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Gardening in the Rainy Zone.
For the Love of Astilbe
Shade tolerant, pest and disease free, astilbe is a gardener's dream plant. Meet a few of an astilbe's cultural requirements, and this easy care perennial will add beauty with its feathery plumed blossoms during the summer months. When it is not in bloom, it adds a background of fern-like foliage to the garden. The flowers dry on the stalk if left, and add winter interest to the garden.
Let's Talk Color
The first time I saw an astilbe flower was in a bridal bouquet of white flowers. The florist artfully intertwined lace and astilbes around white rosebuds. Its simplicity and monochromatic white tones made a wonderfully romantic, airy bouquet. I asked the florist the name of the flower and sought it out in the nursery trade. A lesser-known plant back then, it was hard for me to find at the local nurseries. After searching, I located one called 'Ostrich Plume'. Salmon pink and rising to four feet tall, the twelve I ordered soon filled the bed with their feathery plumes.
I lost the plant tags years ago and do not remember many of the astilbes' official names in my old collection. Back when I first grew them, I did not keep records as I do now. I still have many divisions from the first plants I planted and have given many of them away to other people, who enjoy my small collection and ask where to find them.
Nowadays you can find hundreds of varieties. Careful selection can give you a succession of flowers from early summer into late summer. Tall and short varieties can be found in almost every nursery. Astilbes come in numerous colors such as red, burgundy, peach, lavender, pink, cream or white.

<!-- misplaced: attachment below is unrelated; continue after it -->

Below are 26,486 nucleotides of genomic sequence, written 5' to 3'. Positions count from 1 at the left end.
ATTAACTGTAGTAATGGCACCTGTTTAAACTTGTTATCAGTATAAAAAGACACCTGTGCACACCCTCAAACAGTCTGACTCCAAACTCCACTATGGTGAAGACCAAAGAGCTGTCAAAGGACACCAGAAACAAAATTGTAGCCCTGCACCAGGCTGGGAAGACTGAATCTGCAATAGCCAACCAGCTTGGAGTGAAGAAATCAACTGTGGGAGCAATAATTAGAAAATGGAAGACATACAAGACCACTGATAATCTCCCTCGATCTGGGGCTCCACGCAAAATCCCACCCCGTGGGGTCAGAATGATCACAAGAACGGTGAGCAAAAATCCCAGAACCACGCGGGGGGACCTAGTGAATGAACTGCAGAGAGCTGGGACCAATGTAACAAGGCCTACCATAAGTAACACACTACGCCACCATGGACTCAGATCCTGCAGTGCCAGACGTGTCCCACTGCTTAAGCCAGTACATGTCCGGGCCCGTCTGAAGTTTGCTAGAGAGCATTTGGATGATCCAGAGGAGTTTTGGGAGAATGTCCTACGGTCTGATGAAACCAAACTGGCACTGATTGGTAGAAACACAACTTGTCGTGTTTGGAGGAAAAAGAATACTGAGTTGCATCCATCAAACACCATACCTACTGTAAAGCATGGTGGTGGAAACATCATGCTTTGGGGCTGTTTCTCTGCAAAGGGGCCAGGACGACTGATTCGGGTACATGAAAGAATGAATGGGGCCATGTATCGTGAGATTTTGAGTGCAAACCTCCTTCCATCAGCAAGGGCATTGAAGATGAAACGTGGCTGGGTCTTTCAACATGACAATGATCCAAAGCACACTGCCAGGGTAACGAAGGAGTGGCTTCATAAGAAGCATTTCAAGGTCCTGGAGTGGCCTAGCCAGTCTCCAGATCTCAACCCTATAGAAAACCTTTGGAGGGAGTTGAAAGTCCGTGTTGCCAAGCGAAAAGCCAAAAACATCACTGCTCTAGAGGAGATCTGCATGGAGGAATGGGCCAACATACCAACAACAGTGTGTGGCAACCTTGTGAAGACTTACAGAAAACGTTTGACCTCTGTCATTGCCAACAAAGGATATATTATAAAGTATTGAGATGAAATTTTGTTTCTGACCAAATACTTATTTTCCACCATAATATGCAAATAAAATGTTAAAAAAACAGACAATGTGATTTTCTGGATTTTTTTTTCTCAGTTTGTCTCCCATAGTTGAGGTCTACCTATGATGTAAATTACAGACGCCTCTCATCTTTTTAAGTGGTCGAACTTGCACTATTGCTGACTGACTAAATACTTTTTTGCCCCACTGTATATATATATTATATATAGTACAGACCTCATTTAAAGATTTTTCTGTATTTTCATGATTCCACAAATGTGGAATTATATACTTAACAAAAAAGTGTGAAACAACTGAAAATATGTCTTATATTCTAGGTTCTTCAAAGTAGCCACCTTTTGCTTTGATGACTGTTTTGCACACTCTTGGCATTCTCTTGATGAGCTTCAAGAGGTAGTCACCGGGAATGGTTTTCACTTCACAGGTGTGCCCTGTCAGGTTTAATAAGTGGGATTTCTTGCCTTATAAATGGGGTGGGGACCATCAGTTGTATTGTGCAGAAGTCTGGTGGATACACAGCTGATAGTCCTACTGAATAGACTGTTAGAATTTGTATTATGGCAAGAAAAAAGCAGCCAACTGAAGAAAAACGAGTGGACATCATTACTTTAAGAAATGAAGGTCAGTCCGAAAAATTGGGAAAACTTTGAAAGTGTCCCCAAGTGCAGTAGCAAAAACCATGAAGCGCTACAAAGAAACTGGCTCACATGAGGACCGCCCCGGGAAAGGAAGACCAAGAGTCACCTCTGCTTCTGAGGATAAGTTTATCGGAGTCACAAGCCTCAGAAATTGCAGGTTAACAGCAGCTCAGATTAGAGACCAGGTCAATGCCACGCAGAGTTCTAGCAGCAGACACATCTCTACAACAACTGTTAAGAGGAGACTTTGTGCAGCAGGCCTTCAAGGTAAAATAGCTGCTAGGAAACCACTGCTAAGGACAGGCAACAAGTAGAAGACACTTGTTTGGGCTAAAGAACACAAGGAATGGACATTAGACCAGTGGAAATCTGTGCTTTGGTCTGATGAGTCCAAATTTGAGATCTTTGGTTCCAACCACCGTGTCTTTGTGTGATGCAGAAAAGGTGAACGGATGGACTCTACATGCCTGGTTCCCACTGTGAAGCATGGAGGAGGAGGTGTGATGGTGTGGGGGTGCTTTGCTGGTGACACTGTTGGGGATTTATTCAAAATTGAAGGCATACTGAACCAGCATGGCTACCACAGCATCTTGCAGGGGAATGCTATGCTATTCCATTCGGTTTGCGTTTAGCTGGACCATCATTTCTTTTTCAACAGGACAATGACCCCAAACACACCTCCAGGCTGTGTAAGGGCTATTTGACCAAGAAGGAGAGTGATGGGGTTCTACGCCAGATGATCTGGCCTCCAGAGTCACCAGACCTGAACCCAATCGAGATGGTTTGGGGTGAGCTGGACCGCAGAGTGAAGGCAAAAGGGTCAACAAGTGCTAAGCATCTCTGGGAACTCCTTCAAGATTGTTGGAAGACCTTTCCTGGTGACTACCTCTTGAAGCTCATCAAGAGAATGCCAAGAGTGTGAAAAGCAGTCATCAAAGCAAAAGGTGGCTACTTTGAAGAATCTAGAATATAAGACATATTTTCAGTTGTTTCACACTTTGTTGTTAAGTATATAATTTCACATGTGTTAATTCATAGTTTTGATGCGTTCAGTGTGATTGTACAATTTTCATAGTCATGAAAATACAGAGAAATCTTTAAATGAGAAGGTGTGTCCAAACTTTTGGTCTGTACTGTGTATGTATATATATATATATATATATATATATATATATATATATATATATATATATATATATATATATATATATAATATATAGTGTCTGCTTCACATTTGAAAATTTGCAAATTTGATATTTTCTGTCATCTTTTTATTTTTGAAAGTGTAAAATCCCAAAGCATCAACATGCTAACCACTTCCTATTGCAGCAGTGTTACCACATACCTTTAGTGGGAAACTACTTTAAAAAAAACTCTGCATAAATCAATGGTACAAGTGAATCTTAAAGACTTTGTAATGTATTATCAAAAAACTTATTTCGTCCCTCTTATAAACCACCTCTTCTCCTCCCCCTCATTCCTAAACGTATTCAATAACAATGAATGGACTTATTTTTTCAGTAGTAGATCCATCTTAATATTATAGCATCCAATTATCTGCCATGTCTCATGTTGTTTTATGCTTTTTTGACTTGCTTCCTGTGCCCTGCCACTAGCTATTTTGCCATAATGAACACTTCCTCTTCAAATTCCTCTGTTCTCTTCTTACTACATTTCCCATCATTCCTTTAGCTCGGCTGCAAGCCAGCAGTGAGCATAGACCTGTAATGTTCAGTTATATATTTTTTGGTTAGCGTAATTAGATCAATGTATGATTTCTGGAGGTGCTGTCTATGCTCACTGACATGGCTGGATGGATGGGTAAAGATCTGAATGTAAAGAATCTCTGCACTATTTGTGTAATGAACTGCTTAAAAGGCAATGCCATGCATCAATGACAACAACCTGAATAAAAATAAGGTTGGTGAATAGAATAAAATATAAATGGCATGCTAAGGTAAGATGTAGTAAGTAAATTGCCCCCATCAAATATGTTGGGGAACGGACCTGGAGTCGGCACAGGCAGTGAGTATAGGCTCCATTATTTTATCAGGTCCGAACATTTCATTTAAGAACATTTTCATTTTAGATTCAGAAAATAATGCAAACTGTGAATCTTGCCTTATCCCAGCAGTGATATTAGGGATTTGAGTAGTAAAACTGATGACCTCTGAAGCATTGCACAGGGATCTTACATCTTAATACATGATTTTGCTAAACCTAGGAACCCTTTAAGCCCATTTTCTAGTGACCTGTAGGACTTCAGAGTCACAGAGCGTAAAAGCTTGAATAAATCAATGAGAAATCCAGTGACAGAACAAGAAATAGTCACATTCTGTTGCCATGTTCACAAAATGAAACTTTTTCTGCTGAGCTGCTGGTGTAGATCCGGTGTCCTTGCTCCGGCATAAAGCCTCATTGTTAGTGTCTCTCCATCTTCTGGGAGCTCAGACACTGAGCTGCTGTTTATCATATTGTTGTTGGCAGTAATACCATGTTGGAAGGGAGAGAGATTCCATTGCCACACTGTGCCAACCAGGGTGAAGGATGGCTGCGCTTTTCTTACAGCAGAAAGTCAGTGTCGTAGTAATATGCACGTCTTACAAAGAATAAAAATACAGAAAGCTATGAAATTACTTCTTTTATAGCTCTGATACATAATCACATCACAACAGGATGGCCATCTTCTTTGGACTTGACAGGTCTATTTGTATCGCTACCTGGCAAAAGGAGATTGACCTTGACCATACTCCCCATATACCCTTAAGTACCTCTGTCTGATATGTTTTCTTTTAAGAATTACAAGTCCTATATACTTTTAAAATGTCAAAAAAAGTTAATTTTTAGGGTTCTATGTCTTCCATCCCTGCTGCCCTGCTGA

By carefully selecting the right site, you will findastilbe is a care free perennial. I find open shade in a moist, humus rich soil suits it best. Growing in full sun requires a greater amount of watering to keep the plant thriving, and the flowers fade quicker. I side dress with compost and/or manure every year and keep a layer of shredded bark mulch around the plants to retain moisture. Once established, it holds its own in the shade garden. If the garden does not receive an inch of rain a week, I will supplement water during our summer drought season. Every third year, the plant is lifted out of the ground and divided. The woody crown requires a sharp shovel to slice through the roots, but other than that, it divides easily. You can divide in early spring or late fall. I prefer fall for dividing to give the plant a chance to settle in its roots before the next growing season. I add compost and/or manure at time of replanting and mulch well.
Astilbe attracts many pollinators, which work over the tiny flowers on the plumes. My first planting was close to a main walkway. What a nightmare it was for people, timid about bees, to walk by the plants swarming with them. It did not bother me, but I eventually moved the astilbes away from the walkway to ease the discomfort to those passing by.
Enjoy the many cultivars of astilbes; many are in the Plant Gallery and Growing Guide for your perusal.
by Debbie Teashon